Mayor Steele noted in the letter to the commissioners that the City is also concerned that the payments are correct.
“We would like verification that the amount of mill levies and assessments to be billed out this current fiscal year were done so in the amounts that the City requested,” he concludes.
As of last Friday, the City of Hamilton has received no response to their letter, according to Stranger.
The Town of Stevensville and the Stevensville Rural Fire District have also recently contacted the County over the same issues.
Jim Moerkerke, board trustee for the fire district, wrote, “Since we do not know the status of state transfers or tax collections since mid-summer, we are unable to begin budgeted improvements and have been using resources planned for capital improvements to assure operations are funded.” He asks the county for an immediate estimate of the balance of the district’s account as well as an accurate accounting, within two months, of all receipts and payments to that date.
Hamilton School District Superintendent Tom Korst wrote the Treasurer on December 19, stating that his business manager had attempted to reach the Treasurer by e-mail twice and also by phone regarding the interest payment for the District’s bonds that is due by January 1, 2014 and had not received a response.
“HSD#3 expects that the attached bond payment will be made on time,” wrote Korst. “If said payment is not received on time, then your office shall be accountable for the payment of any fees or penalties for late payment.”
According to Klarysse Murphy, the County’s Chief Finance Officer, first quarter (July 1-September 30) financial reports show a serious lag in receipts of intergovernmental revenue. This would include grant revenues, state entitlement funds, gas tax apportionment and Secure Rural School funds. With $3,396,515 in revenues budgeted for the year, only $246,376 has been posted, which means only 7.2% of the budgeted receipts have been collected for the first quarter. It should be closer to 25%.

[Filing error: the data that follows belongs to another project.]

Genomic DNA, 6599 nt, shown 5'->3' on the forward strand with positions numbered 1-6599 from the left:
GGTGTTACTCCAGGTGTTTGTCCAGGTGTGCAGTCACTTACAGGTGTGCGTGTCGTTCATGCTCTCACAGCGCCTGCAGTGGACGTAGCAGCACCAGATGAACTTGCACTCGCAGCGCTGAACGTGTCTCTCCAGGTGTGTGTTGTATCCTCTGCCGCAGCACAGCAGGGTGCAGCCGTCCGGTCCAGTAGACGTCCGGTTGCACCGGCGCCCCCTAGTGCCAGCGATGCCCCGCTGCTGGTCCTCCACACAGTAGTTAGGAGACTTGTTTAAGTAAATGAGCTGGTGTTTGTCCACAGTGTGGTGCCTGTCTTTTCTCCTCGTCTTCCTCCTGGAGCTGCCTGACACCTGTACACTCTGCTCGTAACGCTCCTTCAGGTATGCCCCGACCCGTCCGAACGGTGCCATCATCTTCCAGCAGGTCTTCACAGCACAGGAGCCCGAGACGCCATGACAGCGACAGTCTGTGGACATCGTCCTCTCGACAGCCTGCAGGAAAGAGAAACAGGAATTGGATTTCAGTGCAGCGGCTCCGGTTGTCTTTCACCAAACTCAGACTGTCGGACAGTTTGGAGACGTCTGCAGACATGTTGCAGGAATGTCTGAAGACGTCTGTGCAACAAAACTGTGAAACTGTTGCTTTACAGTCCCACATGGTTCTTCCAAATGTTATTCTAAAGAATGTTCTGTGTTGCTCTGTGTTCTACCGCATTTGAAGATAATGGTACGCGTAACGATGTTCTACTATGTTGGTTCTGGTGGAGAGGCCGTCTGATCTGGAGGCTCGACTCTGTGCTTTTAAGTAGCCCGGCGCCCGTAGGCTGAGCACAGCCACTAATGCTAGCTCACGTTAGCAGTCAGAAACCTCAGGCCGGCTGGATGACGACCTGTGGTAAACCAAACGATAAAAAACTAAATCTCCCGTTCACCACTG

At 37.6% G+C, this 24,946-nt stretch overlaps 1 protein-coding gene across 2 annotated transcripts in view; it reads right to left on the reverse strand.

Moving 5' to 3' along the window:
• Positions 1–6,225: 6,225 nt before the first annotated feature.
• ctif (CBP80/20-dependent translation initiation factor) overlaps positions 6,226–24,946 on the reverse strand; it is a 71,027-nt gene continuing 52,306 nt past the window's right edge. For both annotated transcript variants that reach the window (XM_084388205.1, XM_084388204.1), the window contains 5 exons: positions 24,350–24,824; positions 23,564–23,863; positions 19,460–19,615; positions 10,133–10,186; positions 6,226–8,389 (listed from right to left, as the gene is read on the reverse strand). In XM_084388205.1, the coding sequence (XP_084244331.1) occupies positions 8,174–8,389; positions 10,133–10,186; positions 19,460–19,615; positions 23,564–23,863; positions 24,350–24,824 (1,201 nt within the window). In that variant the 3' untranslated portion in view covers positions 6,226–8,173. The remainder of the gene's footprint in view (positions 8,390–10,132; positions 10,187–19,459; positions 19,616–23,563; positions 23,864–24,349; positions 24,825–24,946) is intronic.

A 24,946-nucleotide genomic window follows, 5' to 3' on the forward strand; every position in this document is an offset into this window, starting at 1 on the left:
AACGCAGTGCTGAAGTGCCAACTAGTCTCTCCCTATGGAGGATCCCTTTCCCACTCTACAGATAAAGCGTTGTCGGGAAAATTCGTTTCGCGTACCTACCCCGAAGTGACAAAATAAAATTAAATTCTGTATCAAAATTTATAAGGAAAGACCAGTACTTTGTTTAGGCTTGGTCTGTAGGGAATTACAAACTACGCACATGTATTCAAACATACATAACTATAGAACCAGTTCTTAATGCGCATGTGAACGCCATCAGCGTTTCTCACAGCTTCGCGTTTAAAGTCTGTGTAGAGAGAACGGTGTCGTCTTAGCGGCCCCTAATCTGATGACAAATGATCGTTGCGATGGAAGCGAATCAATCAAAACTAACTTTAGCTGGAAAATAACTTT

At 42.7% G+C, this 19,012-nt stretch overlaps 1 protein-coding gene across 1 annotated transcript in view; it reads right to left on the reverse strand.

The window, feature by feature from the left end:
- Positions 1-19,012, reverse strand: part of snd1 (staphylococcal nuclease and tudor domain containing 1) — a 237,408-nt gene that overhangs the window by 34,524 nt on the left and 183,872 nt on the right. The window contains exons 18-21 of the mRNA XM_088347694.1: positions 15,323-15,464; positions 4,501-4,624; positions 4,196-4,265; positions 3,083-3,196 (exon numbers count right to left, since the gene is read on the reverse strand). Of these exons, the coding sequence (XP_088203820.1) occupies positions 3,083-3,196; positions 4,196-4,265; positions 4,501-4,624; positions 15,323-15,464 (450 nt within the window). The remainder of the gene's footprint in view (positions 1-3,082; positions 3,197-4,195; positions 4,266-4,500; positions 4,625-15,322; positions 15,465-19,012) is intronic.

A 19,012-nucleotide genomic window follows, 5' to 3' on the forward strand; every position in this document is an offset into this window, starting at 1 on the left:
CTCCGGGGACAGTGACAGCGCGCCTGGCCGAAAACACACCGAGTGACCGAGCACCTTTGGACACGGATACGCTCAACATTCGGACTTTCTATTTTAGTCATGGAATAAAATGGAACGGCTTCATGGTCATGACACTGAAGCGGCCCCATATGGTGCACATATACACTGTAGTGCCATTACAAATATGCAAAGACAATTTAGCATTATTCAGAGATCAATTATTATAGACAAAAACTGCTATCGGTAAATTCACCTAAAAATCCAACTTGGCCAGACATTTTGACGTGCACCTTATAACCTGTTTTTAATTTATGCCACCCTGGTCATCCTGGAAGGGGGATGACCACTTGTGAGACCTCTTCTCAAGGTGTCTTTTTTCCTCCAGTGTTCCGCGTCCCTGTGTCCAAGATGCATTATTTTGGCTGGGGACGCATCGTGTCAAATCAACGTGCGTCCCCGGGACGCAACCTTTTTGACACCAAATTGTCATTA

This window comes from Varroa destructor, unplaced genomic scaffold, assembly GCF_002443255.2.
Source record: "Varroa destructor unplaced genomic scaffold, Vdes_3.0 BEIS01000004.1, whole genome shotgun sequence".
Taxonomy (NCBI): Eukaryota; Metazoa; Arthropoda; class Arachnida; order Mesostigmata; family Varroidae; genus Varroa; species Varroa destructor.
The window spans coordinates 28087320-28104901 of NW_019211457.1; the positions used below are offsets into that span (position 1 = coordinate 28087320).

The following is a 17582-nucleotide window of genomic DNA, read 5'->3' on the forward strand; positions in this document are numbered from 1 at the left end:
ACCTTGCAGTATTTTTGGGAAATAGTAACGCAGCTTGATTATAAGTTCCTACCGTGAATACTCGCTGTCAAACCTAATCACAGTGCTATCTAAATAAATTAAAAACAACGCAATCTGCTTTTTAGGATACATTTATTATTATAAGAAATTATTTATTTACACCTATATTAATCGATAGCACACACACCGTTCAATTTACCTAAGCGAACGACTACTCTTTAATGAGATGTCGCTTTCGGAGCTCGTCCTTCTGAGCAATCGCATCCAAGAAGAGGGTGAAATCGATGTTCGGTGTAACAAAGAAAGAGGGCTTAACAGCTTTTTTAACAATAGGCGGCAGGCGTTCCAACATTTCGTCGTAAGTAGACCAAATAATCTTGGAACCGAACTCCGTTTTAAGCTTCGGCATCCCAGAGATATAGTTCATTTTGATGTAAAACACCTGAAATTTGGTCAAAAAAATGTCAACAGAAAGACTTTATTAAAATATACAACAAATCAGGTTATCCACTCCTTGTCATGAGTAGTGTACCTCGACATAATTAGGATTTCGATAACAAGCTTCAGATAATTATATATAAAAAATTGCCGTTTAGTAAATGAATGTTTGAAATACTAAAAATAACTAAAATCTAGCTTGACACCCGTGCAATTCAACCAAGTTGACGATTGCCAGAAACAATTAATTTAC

Records for collection of property taxes for October-November are also of concern. This year only $176,300.81 has been collected over that period while last year’s records show $5,622,493.29 was collected. Intergovernmental revenues for the two-month period this year show $337,715.18 was collected. Over the same two-month period last year, $1,042,874.08 was collected.
Expenses for the first quarter, on the other hand, are tracking at roughly 25% of annual budgeted expenses, except for Variable Costs which rose from 9.1% of budget last year to 54% of the budget this year. The one line item that has seriously affected the Variable Cost fund is Litigation/Settlement costs which is already at 98% of its annual budget. Budget for litigation/settlement was set at $83,930 for the year, but first quarter accounting shows that $82,334.50 has already been expended.
Murphy said that the annual audit report could be postponed for a short while but the figures at this point are alarming. She also stated that she was not seeing any level of concern being expressed about the problem. She surmised that there must be boxes of un-deposited checks sitting in the Treasurer’s office. The tax payments cannot be deposited, she said, until they are reconciled.
Last Friday, County Treasurer Stamey refused to comment on the situation beyond what she stated in her last report to the County Commissioners on December 17.